Karen Horneffer-Ginter
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POLLY CAMPBELL:

The Benefits of Solitude

The television was running in the background while I grated the cheese and reminded my daughter to pack her homework folder and get her snack. In between, my husband was also telling me of his schedule the next day. Then, I heard the chirp of my phone announcing an incoming text.

Enough. Too much. Too much noise. Too many fragmented thoughts. I needed a time-out, a moment of quiet before I totally lost it and started snapping at those around me.

The quiet moments are restorative. It's a chance to become present to your thoughts and feelings, ease the stress and reenergize your body. Studies show that quiet time even lowers inflammation in the body and promotes well-being.

But in the noisy busyness of life quiet can be hard to come by – unless you fit it in to the nooks and crannies of your day. These tips can help.

Making the Moment Quiet

1. Make it a priority. Like brushing your teeth or taking a shower, 10 minutes of quiet time a day packs health benefits that will contribute to your peace and well-being. This is not a luxury. It is part of taking care of your body and cultivating your spirit and it's just as important as eating vegetables and working out.

2. Teach the people you live with about quiet time. We've coached our daughter that each day includes quiet time. This is special time you get to yourself. No television or computer or music. This is the time to read or play or create art -- alone. It is possible to be with people in the same space and still have quality quiet time. One of my favorite things is when my husband, daughter and I are scattered around the house reading our own books – alone but together. By telling those you live with that this is important to you, and leading by example, they'll begin to support it and enjoy it as well.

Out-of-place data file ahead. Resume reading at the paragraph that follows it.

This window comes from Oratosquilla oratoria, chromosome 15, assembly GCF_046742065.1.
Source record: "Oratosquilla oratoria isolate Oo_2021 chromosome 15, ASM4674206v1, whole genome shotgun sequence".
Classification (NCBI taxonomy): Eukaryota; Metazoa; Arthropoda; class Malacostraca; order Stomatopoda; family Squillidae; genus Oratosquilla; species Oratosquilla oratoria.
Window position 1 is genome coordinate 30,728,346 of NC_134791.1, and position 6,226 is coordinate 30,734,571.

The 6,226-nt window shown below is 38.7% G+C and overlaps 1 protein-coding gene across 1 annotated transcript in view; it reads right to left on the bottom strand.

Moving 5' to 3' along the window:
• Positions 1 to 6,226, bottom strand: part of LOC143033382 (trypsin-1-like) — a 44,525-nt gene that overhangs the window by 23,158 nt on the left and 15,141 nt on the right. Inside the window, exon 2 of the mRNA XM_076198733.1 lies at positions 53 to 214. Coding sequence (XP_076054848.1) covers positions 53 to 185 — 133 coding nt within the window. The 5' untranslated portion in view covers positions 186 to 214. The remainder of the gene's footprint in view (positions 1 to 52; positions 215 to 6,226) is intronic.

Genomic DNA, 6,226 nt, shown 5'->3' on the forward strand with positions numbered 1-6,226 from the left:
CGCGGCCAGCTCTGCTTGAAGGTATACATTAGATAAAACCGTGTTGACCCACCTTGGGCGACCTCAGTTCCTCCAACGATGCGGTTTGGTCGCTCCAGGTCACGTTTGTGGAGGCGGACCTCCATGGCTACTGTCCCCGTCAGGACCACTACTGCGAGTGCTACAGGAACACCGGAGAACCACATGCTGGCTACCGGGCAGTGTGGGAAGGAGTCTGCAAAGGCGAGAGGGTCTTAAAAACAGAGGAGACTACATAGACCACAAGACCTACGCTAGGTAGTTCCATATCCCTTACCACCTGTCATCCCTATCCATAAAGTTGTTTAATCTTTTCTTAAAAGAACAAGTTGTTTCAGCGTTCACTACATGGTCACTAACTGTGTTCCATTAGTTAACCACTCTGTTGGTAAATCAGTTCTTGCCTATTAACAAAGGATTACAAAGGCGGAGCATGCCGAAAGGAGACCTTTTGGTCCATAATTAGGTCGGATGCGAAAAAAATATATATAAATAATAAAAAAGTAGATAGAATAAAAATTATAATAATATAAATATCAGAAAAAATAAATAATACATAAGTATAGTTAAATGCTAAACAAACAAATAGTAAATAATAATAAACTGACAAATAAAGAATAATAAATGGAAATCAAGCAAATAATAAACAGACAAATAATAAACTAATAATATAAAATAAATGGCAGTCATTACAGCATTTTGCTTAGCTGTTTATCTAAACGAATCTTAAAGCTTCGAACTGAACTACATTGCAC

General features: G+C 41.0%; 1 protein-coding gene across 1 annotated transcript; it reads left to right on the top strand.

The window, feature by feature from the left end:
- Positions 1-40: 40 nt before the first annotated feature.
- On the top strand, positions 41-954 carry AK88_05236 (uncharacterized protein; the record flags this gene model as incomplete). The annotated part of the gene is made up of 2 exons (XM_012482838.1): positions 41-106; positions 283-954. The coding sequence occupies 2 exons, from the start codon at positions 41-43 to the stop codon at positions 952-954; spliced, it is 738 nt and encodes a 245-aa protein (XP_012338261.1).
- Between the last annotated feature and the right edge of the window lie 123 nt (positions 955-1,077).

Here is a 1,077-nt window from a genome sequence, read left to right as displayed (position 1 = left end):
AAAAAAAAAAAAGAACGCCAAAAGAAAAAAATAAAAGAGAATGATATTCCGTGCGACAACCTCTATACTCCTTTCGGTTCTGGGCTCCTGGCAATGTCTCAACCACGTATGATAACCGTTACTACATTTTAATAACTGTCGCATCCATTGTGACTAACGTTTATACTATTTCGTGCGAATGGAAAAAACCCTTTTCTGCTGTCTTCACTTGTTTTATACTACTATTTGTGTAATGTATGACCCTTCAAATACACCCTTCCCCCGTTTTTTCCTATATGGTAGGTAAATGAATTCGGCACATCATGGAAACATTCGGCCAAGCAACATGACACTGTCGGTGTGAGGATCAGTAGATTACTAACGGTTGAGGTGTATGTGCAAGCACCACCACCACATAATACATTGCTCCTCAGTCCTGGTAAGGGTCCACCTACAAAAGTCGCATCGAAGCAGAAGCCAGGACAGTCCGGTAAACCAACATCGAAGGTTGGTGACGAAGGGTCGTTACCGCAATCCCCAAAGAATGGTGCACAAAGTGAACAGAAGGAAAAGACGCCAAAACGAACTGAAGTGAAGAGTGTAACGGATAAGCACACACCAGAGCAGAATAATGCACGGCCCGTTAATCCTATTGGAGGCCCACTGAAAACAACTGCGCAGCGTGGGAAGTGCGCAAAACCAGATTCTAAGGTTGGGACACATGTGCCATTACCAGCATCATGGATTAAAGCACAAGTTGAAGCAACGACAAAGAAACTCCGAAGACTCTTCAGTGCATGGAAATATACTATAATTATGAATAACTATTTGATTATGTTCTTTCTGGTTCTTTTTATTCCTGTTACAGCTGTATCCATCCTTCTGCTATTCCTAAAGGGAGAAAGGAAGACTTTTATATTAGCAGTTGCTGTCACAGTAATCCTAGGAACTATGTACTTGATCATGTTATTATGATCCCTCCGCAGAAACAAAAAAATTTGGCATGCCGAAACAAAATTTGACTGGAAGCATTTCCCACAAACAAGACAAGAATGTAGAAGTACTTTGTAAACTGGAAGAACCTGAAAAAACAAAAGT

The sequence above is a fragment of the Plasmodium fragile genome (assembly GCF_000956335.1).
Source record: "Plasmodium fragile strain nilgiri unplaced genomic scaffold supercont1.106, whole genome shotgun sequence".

3. Use the spaces in between. I rarely have the radio on in the car when I'm driving alone. When I'm waiting for an appointment, I'm seldom texting or talking. And chore time can be mindful and quiet. I often work without music or television or noise. I don't always get alone time, but the spaces in between the rest of my responsibilities allow time without noise.

4. Create at least one daily ritual that promotes quiet. Say a prayer. Meditate a few minutes each day. Go for a run without headphones. Take a long bath, or sneak in a shower before bed. I schedule quiet time. When I know I've got a particularly cluttered day ahead, I'll get up 15 minutes early just to drink coffee in the quiet, still-sleeping house and center myself.

Creating pockets of solitude is a powerful way to refuel and energize our lives. Make it a priority. Build it in. You'll feel better and more equipped to manage the challenges of your day.

Polly Campbell is a sought after motivational speaker and the author of two books, Imperfect Spirituality: Extraordinary Enlightenment for Ordinary People, and How to Reach Enlightenment.

She is a blogger with the Huffington Post, Psychology Today and at www.imperfectspirituality.com. Her magazine articles on personal development topics and spiritual practices appear regularly in national publications. She is also a teacher with The Daily Om, and the Growing Edge Institute.

Campbell has integrated the things she writes and talks about into her own life through practical experience. She lives with her husband, in Beaverton, Oregon, USA.

Read more from Polly Campbell at her website.

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May, 2013:  The Benefits of Solitude

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